Greg Cochran on Persecution

Greg Cochran (Blogs here) has been both pastor, mentor, and friend. For over a decade now, he has been writing, speaking, and an advocate on behalf of the persecuted church. To date, I have found no one more attuned to the modern reality of persecution, all the while furnishing a robust, biblical-theology of Persecution.

This week, he published two academic articles on persecution. Here are links to his articles.

Christian Persecution as Explained by Jesus (Matt 5:10–12)

What Kind of Persecution is Happening to Christians from Around the World?

If you are making your way to San Diego in the Fall for ETS, make sure to visit his session. Greg is presenting on “The Priority of Ministry to the Persecuted Church: A Reorientation of the Paradigm of Biblical Justice”(Session D 8:30am–11:40am Wednesday: Church History 1).

Greg is seeking to influence both the Church and scholarship on how to properly think about persecution. These are articles are well worth your time, both intellectually as well as spiritually.

Heb 13:3 “Remember those who are in prison,
as though in prison with them, and those who are mistreated,
since you also are in the body.”

Preliminary Bibliography for New Testament Theology

I recently had the opportunity to compile a large list of sources for NT Theology. This is merely preliminary and will continue to add to this list as I find more sources. The list was long enough to prove useful so I decided to put this up. Please make use of this for your collection or to gain familiarity with the discipline.

Compiling a list like this, for obvious reasons, is very difficult. It’s difficult to determine the varying categories, it’s difficult to have your eyes on all or even the majority of the resources. If you find any glaring absences or have any suggestions, by all means, leave a comment below or e-mail me and I’ll gladly add to this preliminary list. Continue reading

2nd Temple Judaism, The Temple, and Biblical Theology

N.T. Wright, in Paul and the Faithfulness of God, has a section describing the worldviews of a 2nd temple Jew. He provides valuable insight in the purpose and function of the Temple. When matched with the Temple themes in the NT, a holistic change is brought forth. If he is right, it is no wonder early Christianity was not received well by the Jewish people, especially when it comes to the Temple.

But nonetheless, these comments do shed light for modern interpreters on the importance of knowing 2nd temple literature and having an idea of the contemporary worldviews because of its aid in shedding light on interpretation. Continue reading

1892 Housh Talk — Did Early Communities Have a Pauline Reading of Hebrews?

1892 Logo

Each Wednesday PhD students and SBTS faculty engage in useful dialogue, enjoy pour-over coffee, and experience the euphoria of tasting exotic cheese. In this 1892 Club, we converse with current leaders and theologians in the field of theological studies. Our topics of discussion vary and range with diversity, from writing and publishing, to academic societal involvement, to pressing topics in academia. Each week presents itself with new and refreshing times as a PhD student. Some of my favorite times in our 1892 Club and “Housh Talks” are the championing of open ideas, free thinking, mentorship, and peer friendship. To say the least, the 1892 Club is one of the more enjoyable times as an SBTS PhD student.

At the end of each semester, we have “Housh Talks”. A “Housh Talk” is a 6 minute presentation on an idea pertinent to your studies, with an 8 minute response of intense and focused dialogue immediately following. This is a wonderful time to test ideas, to publicly entertain nuanced thoughts, and to hear from critical thinkers across multiple disciplines. The name comes from Housh, one of the first Th.D. graduates from Southern Seminary in 1894. To make the name more intriguing, he was blind too. Therefore, the administration named these TED-like talks after Housh.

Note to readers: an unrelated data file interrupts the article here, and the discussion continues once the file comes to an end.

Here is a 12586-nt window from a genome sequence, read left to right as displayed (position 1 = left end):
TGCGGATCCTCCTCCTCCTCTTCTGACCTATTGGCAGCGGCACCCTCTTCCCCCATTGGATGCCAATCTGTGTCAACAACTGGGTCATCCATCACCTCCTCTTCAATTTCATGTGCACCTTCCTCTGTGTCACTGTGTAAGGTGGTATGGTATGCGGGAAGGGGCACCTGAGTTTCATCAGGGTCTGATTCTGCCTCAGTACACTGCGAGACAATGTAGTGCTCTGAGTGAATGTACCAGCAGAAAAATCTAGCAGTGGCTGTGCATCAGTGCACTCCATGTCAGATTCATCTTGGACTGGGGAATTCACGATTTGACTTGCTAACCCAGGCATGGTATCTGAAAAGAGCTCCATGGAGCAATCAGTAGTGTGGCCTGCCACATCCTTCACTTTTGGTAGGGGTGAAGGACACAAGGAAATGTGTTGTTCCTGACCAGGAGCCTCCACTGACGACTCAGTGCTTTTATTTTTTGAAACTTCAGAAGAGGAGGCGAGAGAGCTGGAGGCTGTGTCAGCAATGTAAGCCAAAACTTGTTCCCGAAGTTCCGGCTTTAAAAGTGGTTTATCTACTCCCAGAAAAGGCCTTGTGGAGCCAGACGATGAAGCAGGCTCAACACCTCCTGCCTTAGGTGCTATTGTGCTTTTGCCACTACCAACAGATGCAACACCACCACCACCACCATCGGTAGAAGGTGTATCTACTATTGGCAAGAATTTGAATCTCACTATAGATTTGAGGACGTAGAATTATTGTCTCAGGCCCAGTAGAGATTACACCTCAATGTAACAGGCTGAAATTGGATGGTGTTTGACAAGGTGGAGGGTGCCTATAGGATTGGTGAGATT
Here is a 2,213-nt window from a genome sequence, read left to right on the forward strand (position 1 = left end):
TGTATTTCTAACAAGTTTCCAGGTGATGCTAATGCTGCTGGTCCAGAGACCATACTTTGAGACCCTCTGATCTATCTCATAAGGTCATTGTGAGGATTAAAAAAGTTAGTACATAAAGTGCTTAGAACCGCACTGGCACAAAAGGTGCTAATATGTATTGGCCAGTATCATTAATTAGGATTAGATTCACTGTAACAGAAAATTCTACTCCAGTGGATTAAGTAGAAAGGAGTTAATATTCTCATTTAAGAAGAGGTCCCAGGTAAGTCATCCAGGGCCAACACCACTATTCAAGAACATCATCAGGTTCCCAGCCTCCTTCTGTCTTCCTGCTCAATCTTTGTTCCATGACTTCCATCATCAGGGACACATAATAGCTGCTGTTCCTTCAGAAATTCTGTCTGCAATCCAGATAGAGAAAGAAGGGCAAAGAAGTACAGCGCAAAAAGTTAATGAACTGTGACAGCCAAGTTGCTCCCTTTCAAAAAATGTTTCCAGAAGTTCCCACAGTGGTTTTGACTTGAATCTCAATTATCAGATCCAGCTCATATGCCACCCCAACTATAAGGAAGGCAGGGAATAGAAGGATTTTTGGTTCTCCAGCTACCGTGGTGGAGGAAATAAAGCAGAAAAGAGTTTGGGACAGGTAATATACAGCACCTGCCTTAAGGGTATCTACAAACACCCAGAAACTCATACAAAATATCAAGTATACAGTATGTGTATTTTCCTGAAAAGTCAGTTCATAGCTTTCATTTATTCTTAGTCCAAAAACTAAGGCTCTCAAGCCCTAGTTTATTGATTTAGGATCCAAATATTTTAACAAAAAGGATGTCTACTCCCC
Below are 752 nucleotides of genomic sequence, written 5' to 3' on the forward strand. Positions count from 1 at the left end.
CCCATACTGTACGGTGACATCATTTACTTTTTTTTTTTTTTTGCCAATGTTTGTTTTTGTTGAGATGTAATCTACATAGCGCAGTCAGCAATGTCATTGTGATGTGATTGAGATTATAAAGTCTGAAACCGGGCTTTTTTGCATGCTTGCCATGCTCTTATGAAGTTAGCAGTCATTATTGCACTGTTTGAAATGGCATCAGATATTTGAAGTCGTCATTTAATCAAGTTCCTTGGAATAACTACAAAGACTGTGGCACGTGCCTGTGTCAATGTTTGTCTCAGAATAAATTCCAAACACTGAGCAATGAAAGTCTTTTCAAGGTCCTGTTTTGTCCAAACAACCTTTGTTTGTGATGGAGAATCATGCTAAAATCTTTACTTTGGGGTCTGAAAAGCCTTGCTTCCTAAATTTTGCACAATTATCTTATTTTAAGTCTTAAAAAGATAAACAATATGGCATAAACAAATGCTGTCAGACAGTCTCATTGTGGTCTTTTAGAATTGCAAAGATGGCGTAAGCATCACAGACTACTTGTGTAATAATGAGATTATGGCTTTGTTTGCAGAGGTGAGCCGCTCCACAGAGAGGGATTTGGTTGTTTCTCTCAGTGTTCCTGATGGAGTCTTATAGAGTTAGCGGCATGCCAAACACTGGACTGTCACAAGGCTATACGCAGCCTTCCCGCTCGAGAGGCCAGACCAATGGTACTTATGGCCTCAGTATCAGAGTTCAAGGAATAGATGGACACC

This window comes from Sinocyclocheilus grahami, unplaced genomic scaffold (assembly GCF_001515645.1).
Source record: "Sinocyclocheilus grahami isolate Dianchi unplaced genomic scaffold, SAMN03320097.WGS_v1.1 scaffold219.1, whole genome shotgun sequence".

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Ambrose of Milan, Pauline Authorship of Hebrews, and Biblical Theology

In the myriads of current biblical theologies, some have focused on whole Bible theologies whereas others have only focused on authorial biblical theologies (i.e., Pauline Theology, Petrine Theology, Johannine Theology, etc.). Ambrose of Milan, a Late 4th century Western Father, provides an intriguing word to the inter-relationship of authorial thought. Especially in modern Pauline theologies, how many incorporate Hebrews into the worldview of Pauline thought? Not many, if at all.

There are few Ancient Homilies on Hebrews. Origen has the earliest known homily, though non-extant. Current researchers are familiar with it because Eusebius mentions the homily in Ecclesiastical History. In our Modern/Post-Modern era, Hebrews 6:4–6 continues to provide exegetes and Bible readers trouble. The same was in early Christendom as well. Even the Ancient Homilies and comments on Hebrews 6:4–6 prove troubling to early interpreters.
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Irenaeus on Gnosticism and the Christian Faith

Irenaeus-on-the-Christian-Faith-Payton-James-R-9781608996247

Few fathers of the Christian faith appear after the death of John that have extant literature. Very little is left of Papias or Polycarp; some of which exist as quotes in other early literature. Iranaeus may be one of the first richest and earliest theologian in the proceeding decades after John.

Irenaeus (130–202), in Against Heresies, set forth a deafening blow to Gnostic Christianity. Calling it heresy, Against Heresies is a massive 5-volume tome. Half (Book 1–2) is devoted to critiquing Gnosticism and the other half (Book 3–5) is devoted to describing the Christian faith.

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1 Peter, Familial Language, and Cultic Imagery

The following is running “thought-process” as I’ve taken a short break from Patristic literature to study 1 Peter 1. In a way, I’m thinking out loud on patterns that caught my eye.